Serious concerns that Chinese-owned TikTok serves as a data collection point for the Chinese Communist Party resulted in Congress passing legislation in December banning the social media app from federal government devices and systems — and there are ongoing efforts in Congress to ban the social media platform altogether.
FBI Director Christopher Wray said in November the bureau has “national security concerns” about whether the Chinese government could use TikTok “to control data collection on millions of users.”
It’s against that backdrop that TikTok announced on Wednesday that it will limit screen time for teens to an hour a day — this potentially being an ambitious campaign to get parents on their side.
“We believe digital experiences should bring joy and play a positive role in how people express themselves, discover ideas, and connect,” Cormac Keenan, TikTok’s head of trust and safety, said in a statement. “We’re improving our screen time tool with more custom options, introducing new default settings for teen accounts, and expanding Family Pairing with more parental controls.”
“In the coming weeks, every account belonging to a user below age 18 will automatically be set to a 60-minute daily screen time limit. While there’s no collectively-endorsed position on the ‘right’ amount of screen time or even the impact of screen time more broadly, we consulted the current academic research and experts from the Digital Wellness Lab at Boston Children’s Hospital in choosing this limit,” the release noted. “If the 60-minute limit is reached, teens will be prompted to enter a passcode in order to continue watching, requiring them to make an active decision to extend that time.
“For people in our under 13 experience, the daily screen time limit will also be set to 60 minutes, and a parent or guardian will need to set or enter an existing passcode to enable 30 minutes of additional watch time.”
The company also announced new features to Family Pairing, referring to parents and/or caregivers as “one of our most important partners.”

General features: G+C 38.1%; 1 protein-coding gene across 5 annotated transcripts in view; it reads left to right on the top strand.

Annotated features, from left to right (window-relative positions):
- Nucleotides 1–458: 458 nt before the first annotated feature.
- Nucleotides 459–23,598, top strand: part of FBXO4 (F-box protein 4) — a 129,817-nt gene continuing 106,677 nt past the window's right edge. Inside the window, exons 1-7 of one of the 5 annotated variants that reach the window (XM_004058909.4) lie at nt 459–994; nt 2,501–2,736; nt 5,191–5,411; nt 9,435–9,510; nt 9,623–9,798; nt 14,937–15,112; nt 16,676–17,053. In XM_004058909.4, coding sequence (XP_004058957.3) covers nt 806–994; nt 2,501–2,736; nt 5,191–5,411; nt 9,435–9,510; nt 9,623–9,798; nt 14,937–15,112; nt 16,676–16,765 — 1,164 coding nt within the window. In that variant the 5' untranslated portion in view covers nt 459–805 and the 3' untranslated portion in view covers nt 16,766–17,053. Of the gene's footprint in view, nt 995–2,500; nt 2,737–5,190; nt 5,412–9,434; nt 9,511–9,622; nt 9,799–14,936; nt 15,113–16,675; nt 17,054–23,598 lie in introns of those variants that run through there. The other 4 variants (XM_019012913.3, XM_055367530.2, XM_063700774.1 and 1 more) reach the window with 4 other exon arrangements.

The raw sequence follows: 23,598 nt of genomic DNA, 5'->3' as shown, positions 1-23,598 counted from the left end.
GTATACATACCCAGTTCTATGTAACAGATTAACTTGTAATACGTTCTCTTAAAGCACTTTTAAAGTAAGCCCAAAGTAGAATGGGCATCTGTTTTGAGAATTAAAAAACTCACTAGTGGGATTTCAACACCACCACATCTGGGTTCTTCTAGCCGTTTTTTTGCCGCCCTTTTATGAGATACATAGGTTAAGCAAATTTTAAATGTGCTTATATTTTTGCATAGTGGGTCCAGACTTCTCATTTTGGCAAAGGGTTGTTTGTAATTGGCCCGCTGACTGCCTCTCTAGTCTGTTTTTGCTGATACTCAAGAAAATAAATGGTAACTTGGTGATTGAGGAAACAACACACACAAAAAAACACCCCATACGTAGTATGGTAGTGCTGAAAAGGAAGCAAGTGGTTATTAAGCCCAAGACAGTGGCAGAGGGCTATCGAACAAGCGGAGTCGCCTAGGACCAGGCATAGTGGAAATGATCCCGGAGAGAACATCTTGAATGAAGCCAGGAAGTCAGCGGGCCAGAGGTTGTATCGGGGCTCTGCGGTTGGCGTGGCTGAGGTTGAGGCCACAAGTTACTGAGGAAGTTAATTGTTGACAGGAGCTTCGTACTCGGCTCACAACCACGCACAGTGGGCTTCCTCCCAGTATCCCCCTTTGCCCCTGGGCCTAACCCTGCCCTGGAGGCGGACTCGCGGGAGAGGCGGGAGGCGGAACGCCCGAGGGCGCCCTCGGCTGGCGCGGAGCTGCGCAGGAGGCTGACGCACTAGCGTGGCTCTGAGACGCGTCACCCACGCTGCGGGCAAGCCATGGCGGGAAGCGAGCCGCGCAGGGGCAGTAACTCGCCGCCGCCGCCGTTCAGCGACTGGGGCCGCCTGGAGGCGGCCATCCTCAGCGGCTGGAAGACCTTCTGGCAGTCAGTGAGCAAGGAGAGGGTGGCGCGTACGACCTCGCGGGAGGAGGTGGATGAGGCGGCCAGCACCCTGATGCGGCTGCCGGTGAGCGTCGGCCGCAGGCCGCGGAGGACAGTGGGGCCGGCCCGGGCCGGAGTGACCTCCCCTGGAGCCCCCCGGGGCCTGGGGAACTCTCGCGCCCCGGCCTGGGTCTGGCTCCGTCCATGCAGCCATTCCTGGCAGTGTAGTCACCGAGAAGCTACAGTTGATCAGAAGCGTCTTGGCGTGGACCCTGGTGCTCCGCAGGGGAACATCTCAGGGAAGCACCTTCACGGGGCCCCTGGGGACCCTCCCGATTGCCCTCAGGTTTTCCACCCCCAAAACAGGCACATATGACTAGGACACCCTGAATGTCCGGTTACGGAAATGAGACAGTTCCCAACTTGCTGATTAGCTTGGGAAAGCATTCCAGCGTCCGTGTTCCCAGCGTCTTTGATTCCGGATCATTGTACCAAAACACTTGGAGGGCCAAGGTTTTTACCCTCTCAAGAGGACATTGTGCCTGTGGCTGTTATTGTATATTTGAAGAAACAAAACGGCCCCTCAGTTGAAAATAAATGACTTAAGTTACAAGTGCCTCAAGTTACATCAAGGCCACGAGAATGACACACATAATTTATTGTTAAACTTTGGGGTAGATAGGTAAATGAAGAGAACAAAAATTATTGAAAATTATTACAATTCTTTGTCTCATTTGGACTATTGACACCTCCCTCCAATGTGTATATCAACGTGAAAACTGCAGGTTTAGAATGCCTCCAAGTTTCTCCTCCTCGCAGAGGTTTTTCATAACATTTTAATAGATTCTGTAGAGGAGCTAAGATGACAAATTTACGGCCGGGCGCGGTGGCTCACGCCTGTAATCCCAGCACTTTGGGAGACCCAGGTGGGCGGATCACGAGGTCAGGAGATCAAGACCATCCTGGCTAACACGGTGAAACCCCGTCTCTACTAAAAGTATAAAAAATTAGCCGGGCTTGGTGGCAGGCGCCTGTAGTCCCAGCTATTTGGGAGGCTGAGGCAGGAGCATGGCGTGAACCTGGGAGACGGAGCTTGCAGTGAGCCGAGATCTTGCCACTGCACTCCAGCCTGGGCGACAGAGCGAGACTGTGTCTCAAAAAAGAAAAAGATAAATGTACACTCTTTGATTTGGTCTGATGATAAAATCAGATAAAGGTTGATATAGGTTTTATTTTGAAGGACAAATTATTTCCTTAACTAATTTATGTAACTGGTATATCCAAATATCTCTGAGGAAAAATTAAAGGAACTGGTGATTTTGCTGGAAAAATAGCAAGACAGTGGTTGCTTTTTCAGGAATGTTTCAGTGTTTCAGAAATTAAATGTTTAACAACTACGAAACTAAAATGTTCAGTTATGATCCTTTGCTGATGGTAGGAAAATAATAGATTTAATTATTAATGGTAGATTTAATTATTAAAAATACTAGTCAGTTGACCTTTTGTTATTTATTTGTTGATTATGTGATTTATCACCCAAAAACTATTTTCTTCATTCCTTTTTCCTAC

Custom daily screen time limits: Caregivers will be able to use Family Pairing to customize the daily screen time limit for their teen – including choosing different time limits depending on the day of the week – giving families more choices to match screen time to school schedules, holiday breaks, or family travel.
Screen time dashboard: We’re bringing our screen time dashboard to Family Pairing, which provides summaries of time on the app, the number of times TikTok was opened, and a breakdown of total time spent during the day and night. From our recent research, we know screen time is one of the topics parents most frequently discuss with their teens, and we want to support caregivers with relevant information to help them guide their teens.
Mute notifications: Notifications help us stay connected, but there are times when it’s important to be uninterrupted. We’re introducing a new setting that enables parents to set a schedule to mute notifications for their teen. Accounts aged 13-15 already do not receive push notifications from 9pm and accounts aged 16-17 have push notifications disabled from 10pm.
Adding to TikTok’s growing problems is the fallout over any number of potentially deadly “challenges” circulating on the app, which have resulted in deaths and lawsuits.
A quick scan of social media shows a lot of confusion over how the process will work and plenty of skeptics about the enforcement of the screen time limit and other changes.
Here’s a quick sampling of responses to the story from Twitter:
All they have to do is lie about their age Lmao
— felixb92 (@felixbe54584201) March 1, 2023
..after reaching the 60 min limit, teens will be prompted to enter a passcode (they create themselves)- reminding them they are making an active decision to continue. So, a nothingburger.
— Fuzzyknucklez (@Fuzzyknuckles2) March 1, 2023
Can they include my wife? She on that app all day all night!
— Marcro (@Marcro_Strategi) March 1, 2023
They can switch off the setting at any time without changing their age. It’s like dark/light mode. Nothing more than a PR stunt so they can say they’re making an effort.
— Ross McLeod (@mqleod) March 1, 2023
JUST IN: record spike in 19yr old signups!
— Korben (@Dallas_Korben_) March 1, 2023
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